How lag works in .io games


Lag in

Lag is a common problem not just in, but in any .io game. on its own is a special case though! This is because there is so much dynamic data, since the map is a bunch of blocks that can be changing all the time. I will go over some myths of lag in servers, especially .io games and blocks, and then the reality of how I go about finding flaws in the game's performance.

The Myths

One myth with the efficiency of games is that lots of one type of mob or item will turn into a lag generator. This is true if there is a hugely unreasonable of that item, but a relatively large number is usually never a problem with a well designed game. And this is also the case with the blocks in my game. The reason this is a myth is because games are optimized to handle huge numbers of non-player entities. They are especially optimized when they are off-screen from the player view, because in a multiplayer game, this usually means that they do not have to tick, since there is no one viewing it who cares what happens to that object.

A myth particularly in my game is that lots of one type of block will cause lag. This is absolutely not the case. In fact, I tried turning every stone block into a gold generator on the map. It caused no lag whatsoever. The reason is that with each server tick, there are only a few blocks that the server actually goes through and ticks. There is an illusion that these blocks are always doing something, but the truth is that they are only checked once in a while. This is probably also how Minecraft works when it comes to things like farming or other events.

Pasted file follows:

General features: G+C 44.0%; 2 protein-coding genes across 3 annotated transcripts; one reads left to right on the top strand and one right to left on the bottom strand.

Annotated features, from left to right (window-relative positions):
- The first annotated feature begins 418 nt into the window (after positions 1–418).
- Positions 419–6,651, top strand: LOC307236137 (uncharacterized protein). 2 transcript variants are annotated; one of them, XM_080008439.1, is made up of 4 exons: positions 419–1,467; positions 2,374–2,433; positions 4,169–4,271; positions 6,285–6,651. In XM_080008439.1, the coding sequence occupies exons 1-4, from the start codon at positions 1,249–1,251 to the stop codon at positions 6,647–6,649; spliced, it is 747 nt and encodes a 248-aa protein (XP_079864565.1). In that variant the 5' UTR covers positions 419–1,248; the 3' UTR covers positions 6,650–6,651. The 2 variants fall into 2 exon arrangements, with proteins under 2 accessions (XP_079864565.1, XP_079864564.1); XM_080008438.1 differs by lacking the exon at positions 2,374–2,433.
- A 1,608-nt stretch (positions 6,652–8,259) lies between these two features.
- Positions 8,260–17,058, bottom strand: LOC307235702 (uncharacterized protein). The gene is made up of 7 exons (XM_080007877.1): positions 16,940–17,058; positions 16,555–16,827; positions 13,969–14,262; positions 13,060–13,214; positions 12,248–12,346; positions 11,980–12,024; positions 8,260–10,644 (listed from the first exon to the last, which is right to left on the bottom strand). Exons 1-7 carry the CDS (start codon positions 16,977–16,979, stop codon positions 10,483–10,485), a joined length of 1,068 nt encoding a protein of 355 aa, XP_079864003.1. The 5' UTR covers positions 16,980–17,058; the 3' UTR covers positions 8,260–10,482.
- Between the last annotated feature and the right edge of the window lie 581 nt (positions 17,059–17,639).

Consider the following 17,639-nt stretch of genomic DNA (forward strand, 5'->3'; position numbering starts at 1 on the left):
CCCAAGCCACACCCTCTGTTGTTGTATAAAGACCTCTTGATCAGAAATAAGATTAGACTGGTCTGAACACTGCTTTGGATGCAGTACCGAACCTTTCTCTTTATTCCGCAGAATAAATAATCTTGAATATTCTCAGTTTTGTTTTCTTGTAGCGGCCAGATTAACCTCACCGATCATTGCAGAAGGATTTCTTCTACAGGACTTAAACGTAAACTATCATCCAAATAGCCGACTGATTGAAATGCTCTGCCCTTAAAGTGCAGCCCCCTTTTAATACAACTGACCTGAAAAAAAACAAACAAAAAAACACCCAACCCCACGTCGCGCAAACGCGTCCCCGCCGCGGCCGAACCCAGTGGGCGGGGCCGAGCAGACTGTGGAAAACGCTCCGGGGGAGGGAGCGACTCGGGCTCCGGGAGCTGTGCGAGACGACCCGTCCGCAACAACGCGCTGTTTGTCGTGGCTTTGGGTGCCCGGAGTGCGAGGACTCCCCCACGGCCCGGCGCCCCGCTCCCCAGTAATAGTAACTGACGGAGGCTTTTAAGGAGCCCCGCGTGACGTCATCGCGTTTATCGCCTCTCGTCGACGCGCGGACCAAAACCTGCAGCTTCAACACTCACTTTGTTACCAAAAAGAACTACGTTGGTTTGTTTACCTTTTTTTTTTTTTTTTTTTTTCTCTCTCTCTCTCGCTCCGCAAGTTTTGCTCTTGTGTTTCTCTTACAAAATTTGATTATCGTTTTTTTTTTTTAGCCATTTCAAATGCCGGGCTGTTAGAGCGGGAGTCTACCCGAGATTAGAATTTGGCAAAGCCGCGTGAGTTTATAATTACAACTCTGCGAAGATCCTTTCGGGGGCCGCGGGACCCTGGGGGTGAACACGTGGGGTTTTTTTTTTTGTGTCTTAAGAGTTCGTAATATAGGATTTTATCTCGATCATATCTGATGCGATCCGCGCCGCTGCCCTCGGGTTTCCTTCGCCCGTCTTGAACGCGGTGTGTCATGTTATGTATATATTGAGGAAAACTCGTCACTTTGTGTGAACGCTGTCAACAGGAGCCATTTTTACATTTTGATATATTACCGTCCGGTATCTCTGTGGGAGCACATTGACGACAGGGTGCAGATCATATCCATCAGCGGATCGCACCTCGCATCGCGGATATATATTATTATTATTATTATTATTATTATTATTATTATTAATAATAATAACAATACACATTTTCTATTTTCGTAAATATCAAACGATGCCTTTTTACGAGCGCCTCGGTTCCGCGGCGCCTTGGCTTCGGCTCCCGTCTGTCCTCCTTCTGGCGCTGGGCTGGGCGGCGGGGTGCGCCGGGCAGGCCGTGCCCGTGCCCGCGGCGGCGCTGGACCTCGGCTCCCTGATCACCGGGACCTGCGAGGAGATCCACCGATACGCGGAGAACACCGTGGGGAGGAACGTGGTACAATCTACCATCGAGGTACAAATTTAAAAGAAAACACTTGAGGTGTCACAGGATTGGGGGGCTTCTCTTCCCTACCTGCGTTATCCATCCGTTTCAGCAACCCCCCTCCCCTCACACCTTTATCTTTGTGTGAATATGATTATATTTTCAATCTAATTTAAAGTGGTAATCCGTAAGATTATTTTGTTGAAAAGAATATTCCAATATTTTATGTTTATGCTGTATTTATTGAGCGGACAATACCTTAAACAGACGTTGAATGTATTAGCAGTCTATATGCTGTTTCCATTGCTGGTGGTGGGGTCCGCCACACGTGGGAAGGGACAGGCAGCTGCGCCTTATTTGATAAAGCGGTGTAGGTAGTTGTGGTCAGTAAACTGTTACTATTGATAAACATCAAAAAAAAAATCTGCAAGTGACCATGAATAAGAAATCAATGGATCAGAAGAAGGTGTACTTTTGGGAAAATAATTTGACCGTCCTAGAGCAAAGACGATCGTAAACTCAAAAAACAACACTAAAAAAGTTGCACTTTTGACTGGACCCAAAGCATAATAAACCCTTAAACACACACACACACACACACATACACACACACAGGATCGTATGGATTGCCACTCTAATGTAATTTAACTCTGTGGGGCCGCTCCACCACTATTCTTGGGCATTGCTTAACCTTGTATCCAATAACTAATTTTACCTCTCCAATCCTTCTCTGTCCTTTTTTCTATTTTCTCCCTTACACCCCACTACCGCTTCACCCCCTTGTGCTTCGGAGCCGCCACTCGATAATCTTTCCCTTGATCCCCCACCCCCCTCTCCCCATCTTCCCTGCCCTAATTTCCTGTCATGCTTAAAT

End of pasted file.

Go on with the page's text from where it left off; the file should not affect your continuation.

A final myth is that choppy movements are evidence of slow rendering. In single player games, this is true. However, in multiplayer games, choppy movements are usually not caused by the client-side rendering. Instead, choppiness can be a result of a slow internet connection, or the server not sending data with consistency. This is the problem that I actually have to solve when I say that I am working on fixing lag issues. If the server is doing a lot of work, it will send out messages at strange moments which causes choppiness for the client, since they do not know where their player should be (as the server usually tells them almost instantly).

Diagnosing Lag Issues

To actually diagnose lag issues, I usually go into the server and look for places that the server is doing wasteful work. For example, if I see that the server is looping through all of the mobs, but some of the mobs are not affecting players, I will first go through the players and then identify mobs that are near them. If there are mobs near them, I tick only those mobs.

One of the central ideas of avoiding lag on the server is to used some position-based storage system for all data. Looping through a huge array of data is a wasteful operation, and should be avoided at all costs. Instead, the solution is to use libraries specifically designed for spatial indexing of objects that do not fall perfectly into a grid. As for the blocks in the game, these fit perfectly to a grid, so I can fit them into a 2-D array. Then, I make an effort to never loop through the entirity of this block array. Instead, I locate the exact blocks that I need to access, and never do more than that.

The other key of minimizing lag is minimizing network throughput. The more that the client and server can infer about data, the less that needs to actually pass through the network. This is why I switched to a framework which forces me to enforce the data being sent to specific rules, but once doing so, allows me to reduce how many bytes are sent in each message. The other key is that I should never send data that has already been sent. This is especially essential for block data. Users have over 100 blocks on their screen at once, so I must remember on the server what blocks the user already knows and not send them over again as repeats.


To test points of lag, I usually use bots, and see what maximum capacity my server can handle before it starts to deteriorate. To simulate this, I have the bots move around and send and recieve messages like normal players. If the server can handle very few bots, I know that I need to make improvements.

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